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Brown v. Fowler Games, Inc.

United States District Court, S.D. Mississippi, Northern Division

November 29, 2017




         Defendant Fowler Games, Inc., seeks summary judgment on Plaintiff Charles D. Brown's employment-discrimination claims against it, arguing that it was not Brown's employer. Because Brown has created a question of fact on this issue, Fowler's Motion for Summary Judgment [21] is denied.

         I. Facts and Procedural History

         Since 1989, Plaintiff Charles D. Brown, who is black, has performed seasonal work at the Mississippi State Fair in Jackson, Mississippi. In or around 2004 or 2005, he began working under David “Taco” Sanchez. Sanchez leased several game booths from Defendant Fowler Games, Inc., which, in turn, leased space from North American Midway.

         In October 2015, Brown called Sanchez about working his booths that year, and Sanchez advised Brown when to report to the fairgrounds to begin set-up. Brown reported for work on Monday, October 5, and was issued a badge with the North American Midway name and logo on the front and “Fowler Games” on the back. On Friday, October 9, Brown says Sanchez referred to him with a racial slur, terminated his employment, and replaced him with a white worker.

         Brown filed a charge of discrimination with the EEOC, and on July 26, 2016, he filed this lawsuit against Fowler, asserting claims under Title VII and § 1981 for race discrimination and retaliation. He also asserted a state-law claim for negligent infliction of emotional distress. See Am. Compl. [4] at 4. Following the close of discovery, Fowler filed its summary-judgment motion on the federal claims. The Court has personal and subject-matter jurisdiction and is now prepared to rule.

         II. Standard

         Summary judgment is warranted under Federal Rule of Civil Procedure 56(a) when evidence reveals no genuine dispute regarding any material fact and that the moving party is entitled to judgment as a matter of law. The rule “mandates the entry of summary judgment, after adequate time for discovery and upon motion, against a party who fails to make a showing sufficient to establish the existence of an element essential to that party's case, and on which that party will bear the burden of proof at trial.” Celotex Corp. v. Catrett, 477 U.S. 317, 322 (1986).

         The party moving for summary judgment “bears the initial responsibility of informing the district court of the basis for its motion, and identifying those portions of [the record] which it believes demonstrate the absence of a genuine issue of material fact.” Id. at 323. The nonmoving party must then “go beyond the pleadings” and “designate ‘specific facts showing that there is a genuine issue for trial.'” Id. at 324 (citation omitted). In reviewing the evidence, factual controversies are to be resolved in favor of the nonmovant, “but only when . . . both parties have submitted evidence of contradictory facts.” Little v. Liquid Air Corp., 37 F.3d 1069, 1075 (5th Cir. 1994) (en banc). When such contradictory facts exist, the court may “not make credibility determinations or weigh the evidence.” Reeves v. Sanderson Plumbing Prods., Inc., 530 U.S. 133, 150 (2000). Conclusory allegations, speculation, unsubstantiated assertions, and legalistic arguments have never constituted an adequate substitute for specific facts showing a genuine issue for trial. TIG Ins. Co. v. Sedgwick James of Wash., 276 F.3d 754, 759 (5th Cir. 2002); Little, 37 F.3d at 1075; SEC v. Recile, 10 F.3d 1093, 1097 (5th Cir. 1993).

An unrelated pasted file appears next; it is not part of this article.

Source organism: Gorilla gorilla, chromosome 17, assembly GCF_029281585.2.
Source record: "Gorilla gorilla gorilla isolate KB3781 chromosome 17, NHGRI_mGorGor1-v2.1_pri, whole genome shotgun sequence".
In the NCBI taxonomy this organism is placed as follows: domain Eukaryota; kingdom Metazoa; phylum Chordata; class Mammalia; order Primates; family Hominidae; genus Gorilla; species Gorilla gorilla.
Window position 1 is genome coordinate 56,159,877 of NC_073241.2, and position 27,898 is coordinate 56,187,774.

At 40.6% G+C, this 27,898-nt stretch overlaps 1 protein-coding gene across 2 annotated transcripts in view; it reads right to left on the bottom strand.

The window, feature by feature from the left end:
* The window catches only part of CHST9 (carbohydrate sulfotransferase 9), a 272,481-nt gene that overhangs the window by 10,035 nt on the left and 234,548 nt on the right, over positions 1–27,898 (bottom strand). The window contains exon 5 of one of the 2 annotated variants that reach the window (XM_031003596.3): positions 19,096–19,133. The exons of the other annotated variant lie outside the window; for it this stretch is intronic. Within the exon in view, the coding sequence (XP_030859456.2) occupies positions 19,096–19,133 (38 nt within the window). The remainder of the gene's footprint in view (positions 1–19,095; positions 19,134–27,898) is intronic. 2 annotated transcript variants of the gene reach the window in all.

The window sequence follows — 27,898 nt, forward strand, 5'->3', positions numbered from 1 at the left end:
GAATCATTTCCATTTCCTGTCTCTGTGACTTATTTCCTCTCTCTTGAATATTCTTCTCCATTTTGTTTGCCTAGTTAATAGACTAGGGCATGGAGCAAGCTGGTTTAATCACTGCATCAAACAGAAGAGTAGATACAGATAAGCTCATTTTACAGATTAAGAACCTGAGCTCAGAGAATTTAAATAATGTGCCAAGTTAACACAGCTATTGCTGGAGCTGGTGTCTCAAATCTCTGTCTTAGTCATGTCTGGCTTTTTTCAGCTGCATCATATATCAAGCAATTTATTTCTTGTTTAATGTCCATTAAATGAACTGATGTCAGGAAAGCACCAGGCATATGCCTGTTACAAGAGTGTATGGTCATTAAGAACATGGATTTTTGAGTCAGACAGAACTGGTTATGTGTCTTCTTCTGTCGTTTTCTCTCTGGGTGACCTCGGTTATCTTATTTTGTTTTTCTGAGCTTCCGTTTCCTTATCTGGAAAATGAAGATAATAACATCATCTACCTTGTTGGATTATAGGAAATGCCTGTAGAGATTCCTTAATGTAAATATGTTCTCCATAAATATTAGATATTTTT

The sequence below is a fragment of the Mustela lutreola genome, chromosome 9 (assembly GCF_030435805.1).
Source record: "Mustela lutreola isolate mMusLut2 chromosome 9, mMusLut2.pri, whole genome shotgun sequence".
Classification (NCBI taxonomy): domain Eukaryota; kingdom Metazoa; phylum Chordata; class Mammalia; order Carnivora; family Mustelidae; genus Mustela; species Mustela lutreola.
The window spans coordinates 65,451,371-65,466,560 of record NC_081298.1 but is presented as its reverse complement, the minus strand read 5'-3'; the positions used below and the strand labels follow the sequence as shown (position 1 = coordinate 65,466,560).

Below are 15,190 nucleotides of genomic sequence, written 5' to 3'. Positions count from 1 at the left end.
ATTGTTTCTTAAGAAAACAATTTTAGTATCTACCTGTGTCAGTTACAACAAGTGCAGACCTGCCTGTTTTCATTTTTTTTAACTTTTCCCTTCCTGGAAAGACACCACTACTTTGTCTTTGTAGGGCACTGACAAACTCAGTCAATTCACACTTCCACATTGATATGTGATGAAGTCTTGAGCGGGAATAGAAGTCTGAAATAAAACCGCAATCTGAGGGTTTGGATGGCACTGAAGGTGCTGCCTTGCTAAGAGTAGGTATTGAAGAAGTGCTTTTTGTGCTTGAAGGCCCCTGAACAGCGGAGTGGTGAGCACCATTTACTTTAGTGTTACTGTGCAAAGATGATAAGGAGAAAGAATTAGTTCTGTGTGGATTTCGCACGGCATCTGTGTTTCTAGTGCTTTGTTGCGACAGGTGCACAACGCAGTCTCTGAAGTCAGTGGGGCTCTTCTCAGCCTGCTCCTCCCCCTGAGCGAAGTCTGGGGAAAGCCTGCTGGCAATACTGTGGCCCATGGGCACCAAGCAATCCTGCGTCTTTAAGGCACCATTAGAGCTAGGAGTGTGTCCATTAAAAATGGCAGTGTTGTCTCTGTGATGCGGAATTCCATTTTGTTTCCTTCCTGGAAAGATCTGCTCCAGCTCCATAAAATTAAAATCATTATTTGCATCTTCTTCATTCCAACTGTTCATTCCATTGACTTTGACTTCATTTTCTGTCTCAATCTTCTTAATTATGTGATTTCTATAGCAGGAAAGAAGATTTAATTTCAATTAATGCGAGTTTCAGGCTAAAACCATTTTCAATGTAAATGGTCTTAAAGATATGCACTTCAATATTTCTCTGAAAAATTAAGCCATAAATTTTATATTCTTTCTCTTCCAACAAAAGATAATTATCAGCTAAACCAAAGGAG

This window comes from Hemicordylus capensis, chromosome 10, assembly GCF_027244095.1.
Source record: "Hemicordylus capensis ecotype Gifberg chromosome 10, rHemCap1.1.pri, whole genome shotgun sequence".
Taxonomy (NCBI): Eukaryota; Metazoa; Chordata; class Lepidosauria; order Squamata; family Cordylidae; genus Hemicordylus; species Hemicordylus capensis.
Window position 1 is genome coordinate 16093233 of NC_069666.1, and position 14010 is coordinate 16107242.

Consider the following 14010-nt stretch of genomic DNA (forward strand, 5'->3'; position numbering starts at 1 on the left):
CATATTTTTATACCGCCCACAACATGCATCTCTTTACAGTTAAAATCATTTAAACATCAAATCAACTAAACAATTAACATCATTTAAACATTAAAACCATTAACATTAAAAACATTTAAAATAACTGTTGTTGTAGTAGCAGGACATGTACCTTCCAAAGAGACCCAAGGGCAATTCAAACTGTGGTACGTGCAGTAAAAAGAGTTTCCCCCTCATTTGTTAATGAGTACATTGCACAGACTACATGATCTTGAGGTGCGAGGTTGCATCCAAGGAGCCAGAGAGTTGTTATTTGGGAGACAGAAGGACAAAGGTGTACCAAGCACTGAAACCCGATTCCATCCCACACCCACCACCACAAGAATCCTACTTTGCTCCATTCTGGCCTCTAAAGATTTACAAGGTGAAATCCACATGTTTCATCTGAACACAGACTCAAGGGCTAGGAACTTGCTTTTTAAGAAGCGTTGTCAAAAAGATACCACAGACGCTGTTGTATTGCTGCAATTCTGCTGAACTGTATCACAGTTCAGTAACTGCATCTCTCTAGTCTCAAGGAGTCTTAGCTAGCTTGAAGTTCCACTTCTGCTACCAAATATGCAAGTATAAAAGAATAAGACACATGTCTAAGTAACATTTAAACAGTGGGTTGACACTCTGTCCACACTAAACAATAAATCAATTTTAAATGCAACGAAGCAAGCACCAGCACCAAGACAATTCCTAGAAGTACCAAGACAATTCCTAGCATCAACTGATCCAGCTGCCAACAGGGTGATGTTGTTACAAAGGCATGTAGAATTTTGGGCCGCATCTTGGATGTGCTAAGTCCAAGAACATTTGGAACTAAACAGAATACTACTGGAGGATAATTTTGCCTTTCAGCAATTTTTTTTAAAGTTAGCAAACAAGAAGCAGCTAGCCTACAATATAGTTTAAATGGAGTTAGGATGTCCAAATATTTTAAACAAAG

III. Analysis

         Fowler says it is entitled to summary judgment on Brown's employment-discrimination claims because it was not his employer for purposes of liability under Title VII or § 1981. Title VII proscribes discrimination by “an employer.” 42 U.S.C. § 2000e-2(a). Fowler argues, and Brown does not dispute, that employment-discrimination claims brought under § 1981 likewise require the existence of an employer-employee relationship between the parties. See Anderson v. Sikorsky Support Servs., Inc., 66 F.Supp.3d 863, 872-73 (S.D. Tex. 2014) (“The standard of proof for Title VII discrimination claims also applies to § 1981 claims.”).

         When determining whether the defendant was the plaintiff's statutory employer, the Fifth Circuit applies “the ‘economic realities/common law control test.'” Juino v. Livingston Par. Fire Dist. No. 5, 717 F.3d 431, 434 (5th Cir. 2013) (quoting Diggs v. Harris Hosp.-Methodist, Inc., 847 F.2d 270, 272 (5th Cir. 1988)). Here, the parties focused on the common-law control test, so the Court will do the same.

         “The common law control portion of the test . . . assesses ‘the extent to which the one for whom the work is being done has the right to control the details and means by which the work is to be performed.'” Id. (quoting Diggs, 847 F.2d at 272). The Fifth Circuit has identified the following factors as “pertinent to the analysis”:

(1) the kind of occupation, with reference to whether the work usually is done under the direction of a supervisor or is done by a specialist without supervision;

(2) the skill required in the particular occupation;

(3) whether the “employer” or the individual in question furnishes the equipment used and the place of work;

(4) the length of time during which the individual has worked;

(5) the method of payment, whether by time or by the job;

(6) the manner in which the work relationship is terminated [, ] i.e., by one or both parties, with or without notice and explanation;

(7) whether annual leave is afforded;

(8) whether the work is an integral part of the business of the “employer”[, ]

(9) whether the worker accumulates retirement ...

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